Nowadays, an increasing number of companies are opting to stay private for longer, bypassing regulations and public stakeholders. While the total number of US companies continues to grow, the number of those traded on stock exchanges has fallen 45% since peaking 20 years ago. As reported by The Economist in 2017, the number of publicly listed companies was 3,671, down from 7,322 in 1996. Thus, private company valuation has risen to the forefront, especially since it is required for anything from potential acquisitions to corporate restructuring and financial reporting. Understanding how discount rates are estimated and their role in financial decisions is important to both private business owners/operators and investors/valuation professionals. Unlike public company valuation, private company valuation often lacks publicly available data. However, both types of valuation have something in common: usage of the discounted cash flow (DCF) analysis, which requires (1) estimation of future cash flows and (2) a discount rate.
This article focuses on best practices for estimating private company discount rates, or the weighted average cost of capital (WACC), drawing on my 12 years of experience performing private company valuations and various editions of Cost of Capital: Applications and Examples. The discussion begins with an overview of the DCF analysis and the WACC, followed by detailed instruction around the components of the WACC. While this article will cover WACC as taught in accounting classes and the CFA program, it will also demonstrate how best to handle challenges encountered in practice. Perhaps unsurprisingly, a lot of classroom rules break down in the real world. And, since variables for estimating WACC are not simply pulled from a database, much analysis and judgment is required.
Building a Discounted Cash Flow (DCF) Analysis
Perhaps the most basic and pervasive corporate finance concept is that of estimating the present value of expected cash flows related to projects, assets, or businesses. This is accomplished via a DCF analysis, which involves the following steps:
- Forecasting expected free cash flows over a projection period.
- Estimating a discount rate that accounts for the time value of money and the relative riskiness of the underlying cash flows.
- Calculating the present value of the estimated cash flows for each of the years in the projection period using the estimated discount rate.
- Estimating a terminal value for the expected cash flows beyond the projection period.
This piece will focus on the second step. However, to illustrate the relationship between expected cash flows and discount rate, consider the following. On one hand, a US Treasury bond requires a low rate to discount the expected future cash flows, given the highly predictable nature of the cash flows (virtually risk-free). On the other hand, a technology company with more volatile future cash flows would have a higher discount rate. While risk can be accounted for by adjusting expected cash flows, the most common way is by increasing the estimated discount rate for cash flows at higher risk.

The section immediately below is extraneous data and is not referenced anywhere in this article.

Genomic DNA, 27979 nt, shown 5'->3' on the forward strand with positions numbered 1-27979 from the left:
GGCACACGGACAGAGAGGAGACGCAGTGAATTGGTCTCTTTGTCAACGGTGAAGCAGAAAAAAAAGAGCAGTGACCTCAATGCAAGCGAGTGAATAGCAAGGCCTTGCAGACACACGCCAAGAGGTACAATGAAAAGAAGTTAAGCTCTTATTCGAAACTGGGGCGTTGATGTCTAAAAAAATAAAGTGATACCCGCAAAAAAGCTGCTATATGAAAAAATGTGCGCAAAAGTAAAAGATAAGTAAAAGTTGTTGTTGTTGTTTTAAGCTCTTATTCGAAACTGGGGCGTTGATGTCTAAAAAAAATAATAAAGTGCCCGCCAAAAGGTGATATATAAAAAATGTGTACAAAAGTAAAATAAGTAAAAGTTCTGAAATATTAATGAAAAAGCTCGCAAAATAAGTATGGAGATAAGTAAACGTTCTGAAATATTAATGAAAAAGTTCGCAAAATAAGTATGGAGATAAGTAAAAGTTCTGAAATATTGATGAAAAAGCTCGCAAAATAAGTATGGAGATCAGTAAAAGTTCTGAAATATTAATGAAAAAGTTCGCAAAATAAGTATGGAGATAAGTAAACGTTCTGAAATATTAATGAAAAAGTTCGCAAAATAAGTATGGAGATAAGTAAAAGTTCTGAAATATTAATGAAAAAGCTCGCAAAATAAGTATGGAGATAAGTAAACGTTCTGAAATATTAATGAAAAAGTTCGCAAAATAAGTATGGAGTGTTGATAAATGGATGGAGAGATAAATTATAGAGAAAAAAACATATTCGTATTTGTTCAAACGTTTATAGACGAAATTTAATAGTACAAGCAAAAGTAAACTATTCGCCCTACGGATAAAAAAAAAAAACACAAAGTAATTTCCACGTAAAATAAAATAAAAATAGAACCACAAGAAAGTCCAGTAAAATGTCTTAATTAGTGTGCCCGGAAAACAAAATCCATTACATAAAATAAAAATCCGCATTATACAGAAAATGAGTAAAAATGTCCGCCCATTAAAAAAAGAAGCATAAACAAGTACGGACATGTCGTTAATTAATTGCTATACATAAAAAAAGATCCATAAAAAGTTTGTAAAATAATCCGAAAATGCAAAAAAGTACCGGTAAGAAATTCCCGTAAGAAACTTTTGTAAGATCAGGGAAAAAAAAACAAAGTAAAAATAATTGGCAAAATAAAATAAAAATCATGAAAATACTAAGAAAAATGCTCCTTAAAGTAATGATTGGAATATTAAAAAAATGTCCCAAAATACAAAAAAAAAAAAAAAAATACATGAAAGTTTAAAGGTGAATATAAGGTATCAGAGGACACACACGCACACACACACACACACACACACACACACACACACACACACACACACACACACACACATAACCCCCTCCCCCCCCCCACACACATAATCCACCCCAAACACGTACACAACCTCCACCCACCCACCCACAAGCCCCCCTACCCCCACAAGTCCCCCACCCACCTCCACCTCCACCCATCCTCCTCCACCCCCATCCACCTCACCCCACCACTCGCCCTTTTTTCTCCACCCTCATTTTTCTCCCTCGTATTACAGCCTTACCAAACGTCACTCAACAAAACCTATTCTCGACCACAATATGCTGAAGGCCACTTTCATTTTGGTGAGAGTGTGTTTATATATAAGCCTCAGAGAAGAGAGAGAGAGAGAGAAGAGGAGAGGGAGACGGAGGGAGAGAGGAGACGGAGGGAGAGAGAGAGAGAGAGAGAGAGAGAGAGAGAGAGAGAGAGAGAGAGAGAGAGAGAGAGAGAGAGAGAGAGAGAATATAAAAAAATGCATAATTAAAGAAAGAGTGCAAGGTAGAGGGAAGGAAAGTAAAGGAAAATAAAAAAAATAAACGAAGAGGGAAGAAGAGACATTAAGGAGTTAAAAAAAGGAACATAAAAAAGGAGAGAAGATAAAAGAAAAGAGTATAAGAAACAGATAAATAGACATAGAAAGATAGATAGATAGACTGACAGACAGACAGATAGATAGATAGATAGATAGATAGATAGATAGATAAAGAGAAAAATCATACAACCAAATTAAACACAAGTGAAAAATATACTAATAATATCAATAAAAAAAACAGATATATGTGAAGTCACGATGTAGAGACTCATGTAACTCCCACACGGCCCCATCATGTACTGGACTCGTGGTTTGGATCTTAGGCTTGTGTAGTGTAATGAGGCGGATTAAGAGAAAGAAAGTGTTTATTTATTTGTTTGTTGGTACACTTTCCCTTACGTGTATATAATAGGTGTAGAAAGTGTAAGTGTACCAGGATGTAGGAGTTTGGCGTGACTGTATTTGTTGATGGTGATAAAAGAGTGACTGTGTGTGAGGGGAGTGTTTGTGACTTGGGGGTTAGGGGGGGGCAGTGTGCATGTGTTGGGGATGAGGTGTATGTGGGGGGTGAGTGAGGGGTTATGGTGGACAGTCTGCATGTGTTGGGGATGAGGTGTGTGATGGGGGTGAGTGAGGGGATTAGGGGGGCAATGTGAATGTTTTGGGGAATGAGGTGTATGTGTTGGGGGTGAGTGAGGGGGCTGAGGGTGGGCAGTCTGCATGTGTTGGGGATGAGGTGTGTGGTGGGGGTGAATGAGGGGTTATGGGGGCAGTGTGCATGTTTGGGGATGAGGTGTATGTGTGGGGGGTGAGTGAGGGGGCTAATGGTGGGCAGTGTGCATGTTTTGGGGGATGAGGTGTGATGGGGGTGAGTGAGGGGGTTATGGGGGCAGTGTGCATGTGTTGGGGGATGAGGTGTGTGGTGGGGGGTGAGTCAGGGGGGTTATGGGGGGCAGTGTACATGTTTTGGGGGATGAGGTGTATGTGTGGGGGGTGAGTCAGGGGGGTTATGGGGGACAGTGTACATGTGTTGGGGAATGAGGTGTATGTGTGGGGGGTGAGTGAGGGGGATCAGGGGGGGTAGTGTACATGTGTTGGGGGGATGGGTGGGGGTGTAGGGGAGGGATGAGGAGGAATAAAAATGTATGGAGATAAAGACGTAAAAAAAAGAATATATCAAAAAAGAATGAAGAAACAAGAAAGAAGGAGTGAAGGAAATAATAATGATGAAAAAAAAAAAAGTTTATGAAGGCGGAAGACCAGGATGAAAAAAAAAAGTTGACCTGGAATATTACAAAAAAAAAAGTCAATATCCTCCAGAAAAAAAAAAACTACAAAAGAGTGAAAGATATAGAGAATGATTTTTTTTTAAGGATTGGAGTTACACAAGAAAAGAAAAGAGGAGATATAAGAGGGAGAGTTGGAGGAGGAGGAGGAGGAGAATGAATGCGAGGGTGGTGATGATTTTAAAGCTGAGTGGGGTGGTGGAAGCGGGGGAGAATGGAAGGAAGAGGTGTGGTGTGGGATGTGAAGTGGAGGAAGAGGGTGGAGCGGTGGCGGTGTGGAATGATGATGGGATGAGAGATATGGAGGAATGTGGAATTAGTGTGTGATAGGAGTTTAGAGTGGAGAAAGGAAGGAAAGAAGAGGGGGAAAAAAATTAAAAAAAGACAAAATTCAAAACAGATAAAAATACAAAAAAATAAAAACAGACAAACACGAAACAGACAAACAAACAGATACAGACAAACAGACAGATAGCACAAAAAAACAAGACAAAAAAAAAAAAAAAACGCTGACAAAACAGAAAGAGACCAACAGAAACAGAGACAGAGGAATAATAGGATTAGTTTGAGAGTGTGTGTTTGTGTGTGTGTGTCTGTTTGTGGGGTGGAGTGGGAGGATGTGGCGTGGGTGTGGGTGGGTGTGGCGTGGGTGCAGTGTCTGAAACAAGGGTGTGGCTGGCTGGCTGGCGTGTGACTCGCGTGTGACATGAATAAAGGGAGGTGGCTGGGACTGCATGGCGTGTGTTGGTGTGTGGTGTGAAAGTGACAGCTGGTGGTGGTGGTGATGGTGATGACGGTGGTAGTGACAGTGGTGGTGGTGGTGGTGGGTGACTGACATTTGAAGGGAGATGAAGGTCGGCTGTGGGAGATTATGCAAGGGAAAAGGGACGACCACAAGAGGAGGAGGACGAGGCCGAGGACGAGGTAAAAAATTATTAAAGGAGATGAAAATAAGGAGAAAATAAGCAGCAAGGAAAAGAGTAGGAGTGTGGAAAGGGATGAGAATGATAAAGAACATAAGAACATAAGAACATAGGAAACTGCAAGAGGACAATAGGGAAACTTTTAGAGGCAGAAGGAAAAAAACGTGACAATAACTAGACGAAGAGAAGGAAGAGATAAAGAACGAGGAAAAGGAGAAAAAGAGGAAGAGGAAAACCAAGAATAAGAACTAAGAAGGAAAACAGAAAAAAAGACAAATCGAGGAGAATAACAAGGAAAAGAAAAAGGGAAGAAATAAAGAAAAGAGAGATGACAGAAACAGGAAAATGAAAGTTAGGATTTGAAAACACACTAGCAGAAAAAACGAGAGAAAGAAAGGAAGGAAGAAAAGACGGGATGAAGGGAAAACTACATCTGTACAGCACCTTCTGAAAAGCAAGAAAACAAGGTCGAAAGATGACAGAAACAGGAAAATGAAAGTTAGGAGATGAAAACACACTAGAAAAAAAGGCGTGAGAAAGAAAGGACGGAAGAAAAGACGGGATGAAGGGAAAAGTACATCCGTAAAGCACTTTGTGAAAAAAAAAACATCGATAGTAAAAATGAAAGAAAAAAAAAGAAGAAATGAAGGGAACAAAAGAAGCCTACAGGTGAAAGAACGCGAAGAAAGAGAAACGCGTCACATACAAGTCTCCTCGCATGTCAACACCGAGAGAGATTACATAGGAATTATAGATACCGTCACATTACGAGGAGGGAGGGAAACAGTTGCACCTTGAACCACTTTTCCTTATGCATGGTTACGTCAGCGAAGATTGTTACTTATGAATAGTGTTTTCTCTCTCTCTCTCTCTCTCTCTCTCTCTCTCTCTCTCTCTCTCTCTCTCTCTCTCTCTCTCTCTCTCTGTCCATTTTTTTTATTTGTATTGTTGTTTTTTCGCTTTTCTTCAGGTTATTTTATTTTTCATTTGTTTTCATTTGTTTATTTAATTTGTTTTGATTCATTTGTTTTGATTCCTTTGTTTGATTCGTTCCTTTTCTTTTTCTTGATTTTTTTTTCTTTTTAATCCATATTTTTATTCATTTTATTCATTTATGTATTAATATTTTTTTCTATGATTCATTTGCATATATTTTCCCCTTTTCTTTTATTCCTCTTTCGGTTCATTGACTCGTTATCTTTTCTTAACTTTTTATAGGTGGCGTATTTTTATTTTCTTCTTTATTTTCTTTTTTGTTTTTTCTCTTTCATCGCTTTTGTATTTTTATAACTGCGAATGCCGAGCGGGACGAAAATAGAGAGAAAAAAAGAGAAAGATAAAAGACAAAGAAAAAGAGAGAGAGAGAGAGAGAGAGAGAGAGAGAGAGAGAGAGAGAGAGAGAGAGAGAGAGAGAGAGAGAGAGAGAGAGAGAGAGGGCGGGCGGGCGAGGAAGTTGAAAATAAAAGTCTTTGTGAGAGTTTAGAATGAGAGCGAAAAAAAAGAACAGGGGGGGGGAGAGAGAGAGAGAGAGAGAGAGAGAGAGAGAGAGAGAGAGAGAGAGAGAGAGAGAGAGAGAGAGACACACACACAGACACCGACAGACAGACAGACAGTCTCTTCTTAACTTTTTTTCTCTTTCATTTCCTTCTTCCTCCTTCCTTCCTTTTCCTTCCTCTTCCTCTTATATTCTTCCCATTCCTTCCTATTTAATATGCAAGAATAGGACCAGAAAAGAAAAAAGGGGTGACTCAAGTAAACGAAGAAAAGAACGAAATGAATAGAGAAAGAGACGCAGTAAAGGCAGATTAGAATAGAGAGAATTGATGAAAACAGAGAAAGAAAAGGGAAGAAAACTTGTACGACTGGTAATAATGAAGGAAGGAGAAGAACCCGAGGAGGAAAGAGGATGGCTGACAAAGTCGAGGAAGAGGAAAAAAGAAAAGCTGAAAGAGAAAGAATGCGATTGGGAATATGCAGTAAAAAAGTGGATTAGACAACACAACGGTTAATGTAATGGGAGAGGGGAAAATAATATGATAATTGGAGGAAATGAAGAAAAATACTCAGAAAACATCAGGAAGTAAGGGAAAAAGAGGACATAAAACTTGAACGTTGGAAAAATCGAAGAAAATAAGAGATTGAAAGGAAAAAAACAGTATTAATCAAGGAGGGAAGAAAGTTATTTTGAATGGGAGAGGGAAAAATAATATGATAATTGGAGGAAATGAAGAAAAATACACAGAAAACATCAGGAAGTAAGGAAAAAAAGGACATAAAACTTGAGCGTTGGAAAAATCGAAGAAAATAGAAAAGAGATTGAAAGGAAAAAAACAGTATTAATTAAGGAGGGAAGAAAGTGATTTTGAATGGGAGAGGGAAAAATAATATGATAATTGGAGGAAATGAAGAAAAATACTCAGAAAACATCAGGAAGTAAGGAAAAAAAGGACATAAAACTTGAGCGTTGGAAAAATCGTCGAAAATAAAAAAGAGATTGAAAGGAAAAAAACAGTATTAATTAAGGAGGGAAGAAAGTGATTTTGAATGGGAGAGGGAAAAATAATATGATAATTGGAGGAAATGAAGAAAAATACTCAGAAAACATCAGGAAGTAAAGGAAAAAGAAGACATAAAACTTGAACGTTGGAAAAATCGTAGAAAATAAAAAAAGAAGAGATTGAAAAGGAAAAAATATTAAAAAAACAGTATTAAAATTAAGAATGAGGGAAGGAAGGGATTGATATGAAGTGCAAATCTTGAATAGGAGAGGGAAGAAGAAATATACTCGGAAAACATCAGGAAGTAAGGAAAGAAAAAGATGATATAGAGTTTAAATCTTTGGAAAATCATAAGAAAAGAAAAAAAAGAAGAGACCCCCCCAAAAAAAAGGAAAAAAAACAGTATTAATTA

Extensive analysis should support the discount rate in a DCF analysis, as inaccurate discount rates directly impact resulting valuation outputs and could lead to an inferior investment or the bypassing of a value-creating opportunity.
Calculating the Discount Rate Using the Weighted Average Cost of Capital (WACC)
The WACC is a required component of a DCF valuation. Simplistically, a company has two primary sources of capital: (1) debt and (2) equity. The WACC is the weighted average of the expected returns required by the providers of these two capital sources. Note that the discount rate must match the intended recipients of the projected cash flows in the DCF. That is, if the cash flows are intended for all capital holders, the WACC is the appropriate discount rate. However, the cost of equity is the appropriate discount rate if cash flows to equity holders are projected.
In addition to being a critical input for a business valuation, the WACC serves as a basis of comparison to the return on invested capital (ROIC) of the business. A company generates value through growth if the ROIC exceeds the WACC, but destroys value if ROIC is below the WACC. This analysis can be used by management to focus its attention on profitability or growth to increase enterprise value.
The WACC Formula
Mathematically, the required return of each source of funding is multiplied by its respective weight in the company’s capital structure. The sum of the weighted components equals the WACC. The formula for WACC is as follows:
While the WACC formula is relatively straightforward, a lack of transparency renders estimating the various inputs more complicated for a private company. In the following sections, I will guide you through how to estimate each component of the formula, starting with the costs of debt and equity, and their respective weights. We’ll examine a sample company (Company XYZ) throughout the remainder of the article to demonstrate how to estimate the various components of a private company WACC.
Interested in learning how to calculate discount rates for privately-held companies? Read the full article here.
Estimating WACC for Private Company Valuation: A Tutorial was originally published in Toptal Publications on Medium, where people are continuing the conversation by highlighting and responding to this story.